Agile methods, and Scrum in particular, take a major step forward and acknowledge that long-term plans are prone to later-day variations (and thus a waste of time and effort for all practical purposes) and hence favor short iterations to minimize the possibility of a project drifting or overcommiting itself to impossible deadlines due to such wild and optimistic estimates for long-range plans. But, it goes a little too far by simply accepting a world where no project tolerances are recognized, let alone identified for a project or its iterations. When a team member comes back and informs that he needs more time to complete a task than originally estimated, it simply makes suitable changes in the sprint burndown chart without placing an upper-boundary condition on how much off-estimation is permissible? As per the revised commitments, if the engineer is able to complete the task in the current sprint, well and good, but if for some reason, he is not able to complete, you simply push it out to the next sprint. It may not be necessarily bad, but definitely doesn’t place any upper-bound on the allowances available to a project team, and hence might not find good favor from upper management or product management in the long run.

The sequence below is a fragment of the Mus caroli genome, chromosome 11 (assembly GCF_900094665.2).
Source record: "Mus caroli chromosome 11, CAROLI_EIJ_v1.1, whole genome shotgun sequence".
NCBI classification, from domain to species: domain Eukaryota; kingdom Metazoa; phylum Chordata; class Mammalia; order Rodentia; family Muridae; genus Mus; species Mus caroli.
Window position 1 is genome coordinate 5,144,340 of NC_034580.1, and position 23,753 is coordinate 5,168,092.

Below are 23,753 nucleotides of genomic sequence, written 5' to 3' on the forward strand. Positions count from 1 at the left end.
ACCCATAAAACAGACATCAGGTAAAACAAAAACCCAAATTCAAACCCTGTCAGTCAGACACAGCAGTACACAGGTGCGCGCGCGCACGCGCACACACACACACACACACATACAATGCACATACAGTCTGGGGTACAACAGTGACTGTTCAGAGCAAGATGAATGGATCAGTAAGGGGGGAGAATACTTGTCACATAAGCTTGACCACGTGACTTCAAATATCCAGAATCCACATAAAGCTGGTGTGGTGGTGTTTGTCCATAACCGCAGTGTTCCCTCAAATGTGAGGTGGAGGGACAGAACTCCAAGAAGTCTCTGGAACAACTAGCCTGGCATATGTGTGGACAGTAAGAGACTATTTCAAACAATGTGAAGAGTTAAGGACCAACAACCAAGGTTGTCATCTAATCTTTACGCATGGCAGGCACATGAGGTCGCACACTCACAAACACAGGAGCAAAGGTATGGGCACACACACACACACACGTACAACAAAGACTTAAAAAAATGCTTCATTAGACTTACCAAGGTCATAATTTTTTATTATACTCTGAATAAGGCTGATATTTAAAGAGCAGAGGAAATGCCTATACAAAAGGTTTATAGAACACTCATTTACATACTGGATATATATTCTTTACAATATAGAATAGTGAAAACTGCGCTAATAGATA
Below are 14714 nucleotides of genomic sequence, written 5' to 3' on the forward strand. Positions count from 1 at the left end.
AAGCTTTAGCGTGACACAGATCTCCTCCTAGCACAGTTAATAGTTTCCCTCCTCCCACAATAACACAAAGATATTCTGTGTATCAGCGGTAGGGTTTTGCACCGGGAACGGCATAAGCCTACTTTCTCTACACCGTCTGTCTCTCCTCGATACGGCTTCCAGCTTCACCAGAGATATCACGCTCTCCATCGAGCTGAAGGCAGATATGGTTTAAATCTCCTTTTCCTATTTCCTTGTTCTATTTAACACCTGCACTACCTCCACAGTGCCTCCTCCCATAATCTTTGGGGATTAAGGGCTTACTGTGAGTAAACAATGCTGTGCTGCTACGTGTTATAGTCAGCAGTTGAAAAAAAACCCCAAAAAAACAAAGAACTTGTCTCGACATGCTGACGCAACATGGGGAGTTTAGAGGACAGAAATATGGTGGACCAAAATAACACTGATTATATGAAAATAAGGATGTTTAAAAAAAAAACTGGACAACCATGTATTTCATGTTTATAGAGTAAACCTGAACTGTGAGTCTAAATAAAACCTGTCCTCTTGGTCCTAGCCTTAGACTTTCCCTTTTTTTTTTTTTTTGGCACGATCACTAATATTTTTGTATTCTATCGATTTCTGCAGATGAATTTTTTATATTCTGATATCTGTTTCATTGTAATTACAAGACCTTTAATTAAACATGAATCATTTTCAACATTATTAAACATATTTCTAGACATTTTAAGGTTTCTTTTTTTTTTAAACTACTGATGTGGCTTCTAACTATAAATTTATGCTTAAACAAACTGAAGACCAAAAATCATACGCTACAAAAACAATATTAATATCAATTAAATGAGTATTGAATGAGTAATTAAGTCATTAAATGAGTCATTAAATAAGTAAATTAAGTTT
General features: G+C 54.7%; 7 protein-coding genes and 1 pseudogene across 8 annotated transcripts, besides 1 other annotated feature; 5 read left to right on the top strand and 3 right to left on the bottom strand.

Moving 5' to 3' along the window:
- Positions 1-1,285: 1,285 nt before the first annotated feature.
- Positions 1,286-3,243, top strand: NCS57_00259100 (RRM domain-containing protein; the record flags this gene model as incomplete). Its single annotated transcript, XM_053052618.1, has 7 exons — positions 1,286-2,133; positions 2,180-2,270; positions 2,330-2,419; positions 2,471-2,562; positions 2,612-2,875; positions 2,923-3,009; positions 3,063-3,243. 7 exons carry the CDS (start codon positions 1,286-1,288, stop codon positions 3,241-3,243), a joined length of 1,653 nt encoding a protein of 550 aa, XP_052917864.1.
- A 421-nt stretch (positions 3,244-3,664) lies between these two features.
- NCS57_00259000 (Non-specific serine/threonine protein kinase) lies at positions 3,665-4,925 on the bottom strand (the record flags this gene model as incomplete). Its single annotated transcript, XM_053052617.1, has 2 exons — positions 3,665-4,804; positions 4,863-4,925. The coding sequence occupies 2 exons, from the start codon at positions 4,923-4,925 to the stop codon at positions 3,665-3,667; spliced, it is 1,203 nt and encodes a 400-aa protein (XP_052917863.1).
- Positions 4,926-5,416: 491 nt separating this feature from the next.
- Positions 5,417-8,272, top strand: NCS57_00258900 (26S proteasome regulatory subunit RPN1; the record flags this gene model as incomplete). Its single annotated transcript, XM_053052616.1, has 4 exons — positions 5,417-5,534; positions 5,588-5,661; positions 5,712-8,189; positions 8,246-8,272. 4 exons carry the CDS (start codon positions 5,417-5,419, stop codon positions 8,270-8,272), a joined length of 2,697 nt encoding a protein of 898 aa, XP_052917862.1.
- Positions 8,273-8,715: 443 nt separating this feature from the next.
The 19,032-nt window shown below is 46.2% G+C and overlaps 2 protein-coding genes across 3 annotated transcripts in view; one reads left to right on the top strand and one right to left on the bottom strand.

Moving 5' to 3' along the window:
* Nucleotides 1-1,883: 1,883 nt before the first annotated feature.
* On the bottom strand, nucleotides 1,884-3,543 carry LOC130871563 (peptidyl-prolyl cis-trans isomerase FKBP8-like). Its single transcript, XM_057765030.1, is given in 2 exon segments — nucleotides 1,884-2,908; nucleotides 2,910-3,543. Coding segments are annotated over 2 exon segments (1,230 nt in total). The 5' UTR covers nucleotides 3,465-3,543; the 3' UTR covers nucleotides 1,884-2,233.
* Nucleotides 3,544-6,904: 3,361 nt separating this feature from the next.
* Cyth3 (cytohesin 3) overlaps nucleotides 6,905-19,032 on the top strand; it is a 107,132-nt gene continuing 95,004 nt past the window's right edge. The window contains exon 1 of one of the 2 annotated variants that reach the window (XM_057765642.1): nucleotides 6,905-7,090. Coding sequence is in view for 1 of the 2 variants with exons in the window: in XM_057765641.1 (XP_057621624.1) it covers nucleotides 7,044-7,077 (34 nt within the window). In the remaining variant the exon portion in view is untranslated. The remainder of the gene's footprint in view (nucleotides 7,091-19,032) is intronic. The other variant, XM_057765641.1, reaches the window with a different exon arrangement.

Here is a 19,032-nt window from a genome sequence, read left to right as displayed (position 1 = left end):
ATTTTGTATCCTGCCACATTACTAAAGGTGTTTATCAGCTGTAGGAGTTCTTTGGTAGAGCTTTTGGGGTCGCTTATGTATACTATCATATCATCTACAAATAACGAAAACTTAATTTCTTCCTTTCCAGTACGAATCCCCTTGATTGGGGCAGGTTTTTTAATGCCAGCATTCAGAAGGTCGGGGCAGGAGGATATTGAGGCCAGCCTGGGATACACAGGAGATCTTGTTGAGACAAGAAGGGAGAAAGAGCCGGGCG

PRINCE2 not only legitimizes the existance of tolerances at project level, it also allows a project to inherit a portion of those tolerances at stage plans and team plans at various stages thus giving a reasonable and mutually-agreed upon leeway to project manager and team managers to use those tolerances to manage the projects better (than, say, worrying about some 2-day delay that they can’t avoid or not able to meet a scope requirement because some peripheral feature can’t be met in given time). The mere act of legitimizing project tolerances creates a healthy understanding among all stakeholders that in real-world, there will be variations in future due to factors that might not be known or understood fully, or might simply change over time. A prudent project manager might not restrict himself to his current project management framework, and might want to look at what PRINCE2 has to offer in this regard.